Buffalo, N.Y. - The Coast Guard held a ceremony and demonstration Wednesday morning to officially accept the new Rescue 21 communications system at Coast Guard Sector Buffalo.
Rescue 21, the Coast Guards advanced command, control, and direction-finding communications system, was created to more efficiently locate mariners in distress.
Sector Buffalo's Rescue 21 system became operational in September of 2011. Since then, it has been used in more than 618 search and rescue cases, contributing to the Coast Guard's rescue of 139 mariners.
Rear Adm. Michael Parks, commander of the 9th Coast Guard District, and Capt. Steve Wischmann, commander of Sector Buffalo, participated in a brief ceremony and demonstration, showing local officials and media how Rescue 21's state-of-the-art technology is enhancing search-and-rescue mission execution and maritime safety along the sectors entire area of responsibility, which spans from Vermillion, Ohio, to Massena, N.Y.
Congressman Brian Higgins, U.S. Representative for New York's 27th District, was the event's keynote speaker. Capt. John Wood, manager of the Command, Control, Communications, Computers, Intelligence, Surveillance and Reconnaissance Acquisitions Program at Coast Guard Headquarters in Washington, D.C., also delivered remarks, as did Michael Monteilh, engineering director for Rescue 21 at General Dynamics C4 Systems.
Sector Buffalo becomes the last of the 9th Coast Guard District's four sector commands to accept the Rescue 21 communications system, following similar ceremonies for Sector Detroit, Sector Sault Ste. Marie, Mich., and Sector Lake Michigan, in Milwaukee. "With Sector Buffalo's official acceptance of the Coast Guard's advanced Rescue 21 communications system, I'm proud to say that this cutting-edge technology has been implemented across the entire Great Lakes region," said Parks. "This upgrade is a real game-changer in that it enhances the Coast Guard's ability to hear and quickly answer the call when a mariner is in need across the expansive system of waterways and, with its advanced triangulation capabilities, may help us take some of the search out of search and rescue.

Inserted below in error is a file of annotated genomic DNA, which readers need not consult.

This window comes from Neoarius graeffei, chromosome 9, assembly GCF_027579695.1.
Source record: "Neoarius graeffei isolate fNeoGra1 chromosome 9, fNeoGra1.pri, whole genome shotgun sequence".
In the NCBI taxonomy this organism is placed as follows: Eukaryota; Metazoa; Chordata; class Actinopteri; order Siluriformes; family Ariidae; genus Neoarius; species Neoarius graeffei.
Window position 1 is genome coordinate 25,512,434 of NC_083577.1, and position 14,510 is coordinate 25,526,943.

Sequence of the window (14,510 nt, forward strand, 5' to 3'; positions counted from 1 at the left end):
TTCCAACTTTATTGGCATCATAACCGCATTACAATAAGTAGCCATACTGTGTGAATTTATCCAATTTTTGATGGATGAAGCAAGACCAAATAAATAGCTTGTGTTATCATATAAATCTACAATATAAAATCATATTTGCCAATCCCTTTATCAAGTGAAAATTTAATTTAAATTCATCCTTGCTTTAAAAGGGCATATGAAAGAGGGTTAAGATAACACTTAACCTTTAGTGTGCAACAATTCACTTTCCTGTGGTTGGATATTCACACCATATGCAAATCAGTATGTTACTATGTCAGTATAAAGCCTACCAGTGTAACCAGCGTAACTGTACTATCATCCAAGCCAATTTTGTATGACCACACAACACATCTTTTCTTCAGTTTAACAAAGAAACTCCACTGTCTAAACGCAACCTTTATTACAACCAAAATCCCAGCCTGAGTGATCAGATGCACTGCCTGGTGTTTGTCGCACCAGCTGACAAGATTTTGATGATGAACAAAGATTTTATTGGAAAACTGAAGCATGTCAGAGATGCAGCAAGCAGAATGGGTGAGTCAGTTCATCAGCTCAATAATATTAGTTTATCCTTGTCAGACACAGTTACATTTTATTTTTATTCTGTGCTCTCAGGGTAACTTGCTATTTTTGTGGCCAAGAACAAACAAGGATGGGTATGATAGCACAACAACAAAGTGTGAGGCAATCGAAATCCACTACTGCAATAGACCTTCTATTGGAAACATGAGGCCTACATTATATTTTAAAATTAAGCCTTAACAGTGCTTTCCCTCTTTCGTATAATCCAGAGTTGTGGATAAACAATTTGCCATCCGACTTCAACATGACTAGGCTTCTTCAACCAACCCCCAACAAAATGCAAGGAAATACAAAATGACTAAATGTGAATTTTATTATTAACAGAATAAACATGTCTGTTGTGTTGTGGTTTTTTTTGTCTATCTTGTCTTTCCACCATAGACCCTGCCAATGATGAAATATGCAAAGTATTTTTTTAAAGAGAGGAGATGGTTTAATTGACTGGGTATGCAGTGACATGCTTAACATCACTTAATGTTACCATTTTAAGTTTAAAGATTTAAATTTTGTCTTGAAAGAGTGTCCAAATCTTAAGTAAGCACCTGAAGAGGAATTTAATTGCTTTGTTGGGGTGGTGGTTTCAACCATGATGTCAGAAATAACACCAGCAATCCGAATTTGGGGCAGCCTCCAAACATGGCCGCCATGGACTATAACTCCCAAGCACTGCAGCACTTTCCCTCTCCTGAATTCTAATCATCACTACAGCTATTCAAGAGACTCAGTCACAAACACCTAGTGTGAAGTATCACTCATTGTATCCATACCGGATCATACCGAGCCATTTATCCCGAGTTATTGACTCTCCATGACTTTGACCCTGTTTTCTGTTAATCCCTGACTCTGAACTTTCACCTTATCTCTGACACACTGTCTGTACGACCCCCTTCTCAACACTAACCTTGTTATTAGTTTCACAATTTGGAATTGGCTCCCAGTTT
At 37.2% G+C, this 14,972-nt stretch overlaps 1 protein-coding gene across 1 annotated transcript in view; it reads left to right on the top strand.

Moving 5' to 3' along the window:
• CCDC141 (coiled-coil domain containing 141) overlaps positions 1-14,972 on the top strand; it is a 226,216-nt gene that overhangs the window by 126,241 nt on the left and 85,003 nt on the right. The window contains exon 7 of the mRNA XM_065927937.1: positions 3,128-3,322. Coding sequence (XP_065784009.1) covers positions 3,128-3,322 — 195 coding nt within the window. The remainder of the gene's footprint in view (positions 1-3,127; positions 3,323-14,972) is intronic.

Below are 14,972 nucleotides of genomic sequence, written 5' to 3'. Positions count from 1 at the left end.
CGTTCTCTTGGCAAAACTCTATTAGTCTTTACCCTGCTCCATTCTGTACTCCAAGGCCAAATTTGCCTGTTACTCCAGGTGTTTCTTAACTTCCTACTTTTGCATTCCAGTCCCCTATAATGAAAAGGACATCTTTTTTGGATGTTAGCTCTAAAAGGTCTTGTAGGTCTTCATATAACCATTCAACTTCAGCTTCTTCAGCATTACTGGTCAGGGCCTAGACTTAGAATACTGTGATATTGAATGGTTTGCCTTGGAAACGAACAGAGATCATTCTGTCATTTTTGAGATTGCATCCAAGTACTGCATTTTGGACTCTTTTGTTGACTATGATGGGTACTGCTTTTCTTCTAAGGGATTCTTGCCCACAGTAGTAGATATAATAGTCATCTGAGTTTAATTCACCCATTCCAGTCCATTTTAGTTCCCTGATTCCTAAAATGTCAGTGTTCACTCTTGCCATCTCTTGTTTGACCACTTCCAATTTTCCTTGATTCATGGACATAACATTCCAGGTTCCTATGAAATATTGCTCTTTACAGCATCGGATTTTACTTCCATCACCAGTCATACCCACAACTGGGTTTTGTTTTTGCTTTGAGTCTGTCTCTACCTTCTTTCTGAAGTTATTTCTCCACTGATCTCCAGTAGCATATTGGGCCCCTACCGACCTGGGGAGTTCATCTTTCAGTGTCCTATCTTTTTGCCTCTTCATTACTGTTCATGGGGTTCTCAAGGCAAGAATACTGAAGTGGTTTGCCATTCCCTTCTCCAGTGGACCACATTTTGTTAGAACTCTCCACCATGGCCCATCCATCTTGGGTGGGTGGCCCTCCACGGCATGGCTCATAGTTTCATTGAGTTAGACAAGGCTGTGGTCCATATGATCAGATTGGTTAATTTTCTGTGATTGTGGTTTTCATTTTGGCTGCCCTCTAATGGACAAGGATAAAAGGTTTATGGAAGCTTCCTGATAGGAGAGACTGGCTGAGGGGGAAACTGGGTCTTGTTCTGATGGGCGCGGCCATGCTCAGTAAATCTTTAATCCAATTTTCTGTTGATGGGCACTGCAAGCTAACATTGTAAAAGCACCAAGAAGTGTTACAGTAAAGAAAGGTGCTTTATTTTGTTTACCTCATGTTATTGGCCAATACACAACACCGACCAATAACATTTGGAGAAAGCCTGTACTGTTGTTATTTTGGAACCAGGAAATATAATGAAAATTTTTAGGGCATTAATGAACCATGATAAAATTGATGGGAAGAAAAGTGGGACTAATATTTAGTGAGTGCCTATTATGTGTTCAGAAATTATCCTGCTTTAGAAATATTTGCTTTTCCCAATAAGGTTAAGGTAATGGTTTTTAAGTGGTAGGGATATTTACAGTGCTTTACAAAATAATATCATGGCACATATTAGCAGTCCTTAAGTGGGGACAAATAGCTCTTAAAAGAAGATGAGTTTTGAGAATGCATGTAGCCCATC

Personnel from Station Buffalo also made themselves available to demonstrate the advanced capabilities of the station's new 45-foot Response Boat-Medium. The RB-M can respond faster than previous boats of similar size with a top speed in excess of 40 knots and has advanced search capability with an installed forward-looking infrared search technology. Additionally, with twin jet propulsion, the vessel is able to respond in shallower water.
"In addition to eagerly accepting Sector Buffalo's Rescue 21 system, I'm also glad to see Station Buffalo making great use of the advanced capabilities of their new 45-foot response boat," said Wischmann. "This new asset allows the crew to get on scene faster, safely operate in heavier weather, access shallower water, and remain on scene longer all things that contribute to their ability to respond and assist mariners in distress."